First published on Medium, May 10th, 2018
I drove home today alongside my student, his uncle and a male teacher. I shared the backseat with my student and while his uncle (who drove) and the male teacher talked, we two chattered about viral funny videos. Then he paused for a while and asked loudly, ‘Ms Jennifer, are you coming back to the school next (school) year?’ I laughed and said that was amusing as we’d never discussed me leaving in the first place. Then the male teacher told him people can’t decide what would happen to them tomorrow and where exactly they will be. He added: ‘So if she becomes First Lady tomorrow, would you expect her to go back to being a teacher?’
Amidst enjoying the joke in that, I found time to add that, I might, as a matter of fact, become the president, not the First Lady. But the men were so sure that I have no chances of being a president, not only because I’m young, but I’m a woman. They both went on to explain how more likely it is for me to be a wife/First Lady than it is to be president. ‘You don’t say things like that. This is why people write feminism poems,’ I heard my student say. Recall the boy who on my last post said he was writing a poem on male feminism? It’s the same student. We ignored the men still talking about women and their inability to come to true power in a place like Nigeria and engaged in discussions about boys and girls. My student told me he agrees that women and girls are treated unfairly, but he worries that boys are being ignored in the fight for feminism.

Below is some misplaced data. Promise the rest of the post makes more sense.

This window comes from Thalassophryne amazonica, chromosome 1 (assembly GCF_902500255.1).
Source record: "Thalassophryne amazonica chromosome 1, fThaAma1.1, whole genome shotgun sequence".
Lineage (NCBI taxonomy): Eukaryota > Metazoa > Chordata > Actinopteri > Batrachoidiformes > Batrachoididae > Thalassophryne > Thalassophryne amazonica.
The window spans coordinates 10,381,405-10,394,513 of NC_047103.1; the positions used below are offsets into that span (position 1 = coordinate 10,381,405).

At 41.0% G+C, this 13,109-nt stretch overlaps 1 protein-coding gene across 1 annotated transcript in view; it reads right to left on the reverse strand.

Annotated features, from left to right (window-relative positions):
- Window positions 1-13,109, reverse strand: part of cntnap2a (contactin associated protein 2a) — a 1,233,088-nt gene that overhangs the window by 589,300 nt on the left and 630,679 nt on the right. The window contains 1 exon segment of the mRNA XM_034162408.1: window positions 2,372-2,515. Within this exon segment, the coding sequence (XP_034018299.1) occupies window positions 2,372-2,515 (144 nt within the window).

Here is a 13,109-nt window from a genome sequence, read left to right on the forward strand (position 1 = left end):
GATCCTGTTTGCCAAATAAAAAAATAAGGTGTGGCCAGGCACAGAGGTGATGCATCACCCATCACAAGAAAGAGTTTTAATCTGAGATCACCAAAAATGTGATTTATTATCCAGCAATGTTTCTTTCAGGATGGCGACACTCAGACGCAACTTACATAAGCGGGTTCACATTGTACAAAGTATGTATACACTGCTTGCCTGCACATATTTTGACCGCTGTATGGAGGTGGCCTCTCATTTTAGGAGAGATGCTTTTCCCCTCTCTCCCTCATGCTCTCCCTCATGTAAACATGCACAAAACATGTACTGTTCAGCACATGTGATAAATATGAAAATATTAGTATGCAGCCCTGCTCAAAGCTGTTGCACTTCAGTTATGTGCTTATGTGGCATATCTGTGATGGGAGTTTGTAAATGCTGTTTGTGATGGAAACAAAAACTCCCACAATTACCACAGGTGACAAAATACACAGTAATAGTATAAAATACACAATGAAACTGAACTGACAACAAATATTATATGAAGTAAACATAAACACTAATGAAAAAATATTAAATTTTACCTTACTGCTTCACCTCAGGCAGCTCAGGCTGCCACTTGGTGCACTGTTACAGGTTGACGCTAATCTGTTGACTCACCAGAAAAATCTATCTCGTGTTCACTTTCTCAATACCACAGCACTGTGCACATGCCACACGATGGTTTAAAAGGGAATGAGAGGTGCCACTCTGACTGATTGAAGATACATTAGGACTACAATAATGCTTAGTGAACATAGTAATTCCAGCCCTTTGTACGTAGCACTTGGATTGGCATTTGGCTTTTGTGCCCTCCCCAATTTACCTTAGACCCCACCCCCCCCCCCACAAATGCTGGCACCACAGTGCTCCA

While explaining to him that it is easier to solve a problem if it is isolated and that a win for feminism is in fact, a win for all — if well carried out, I thought about how times have changed and for a teeny second, I was grateful that I can have this conversation with a 12 year old. I think it’s important to know what our children think about things, to appreciate their stand and to elucidate, where need be.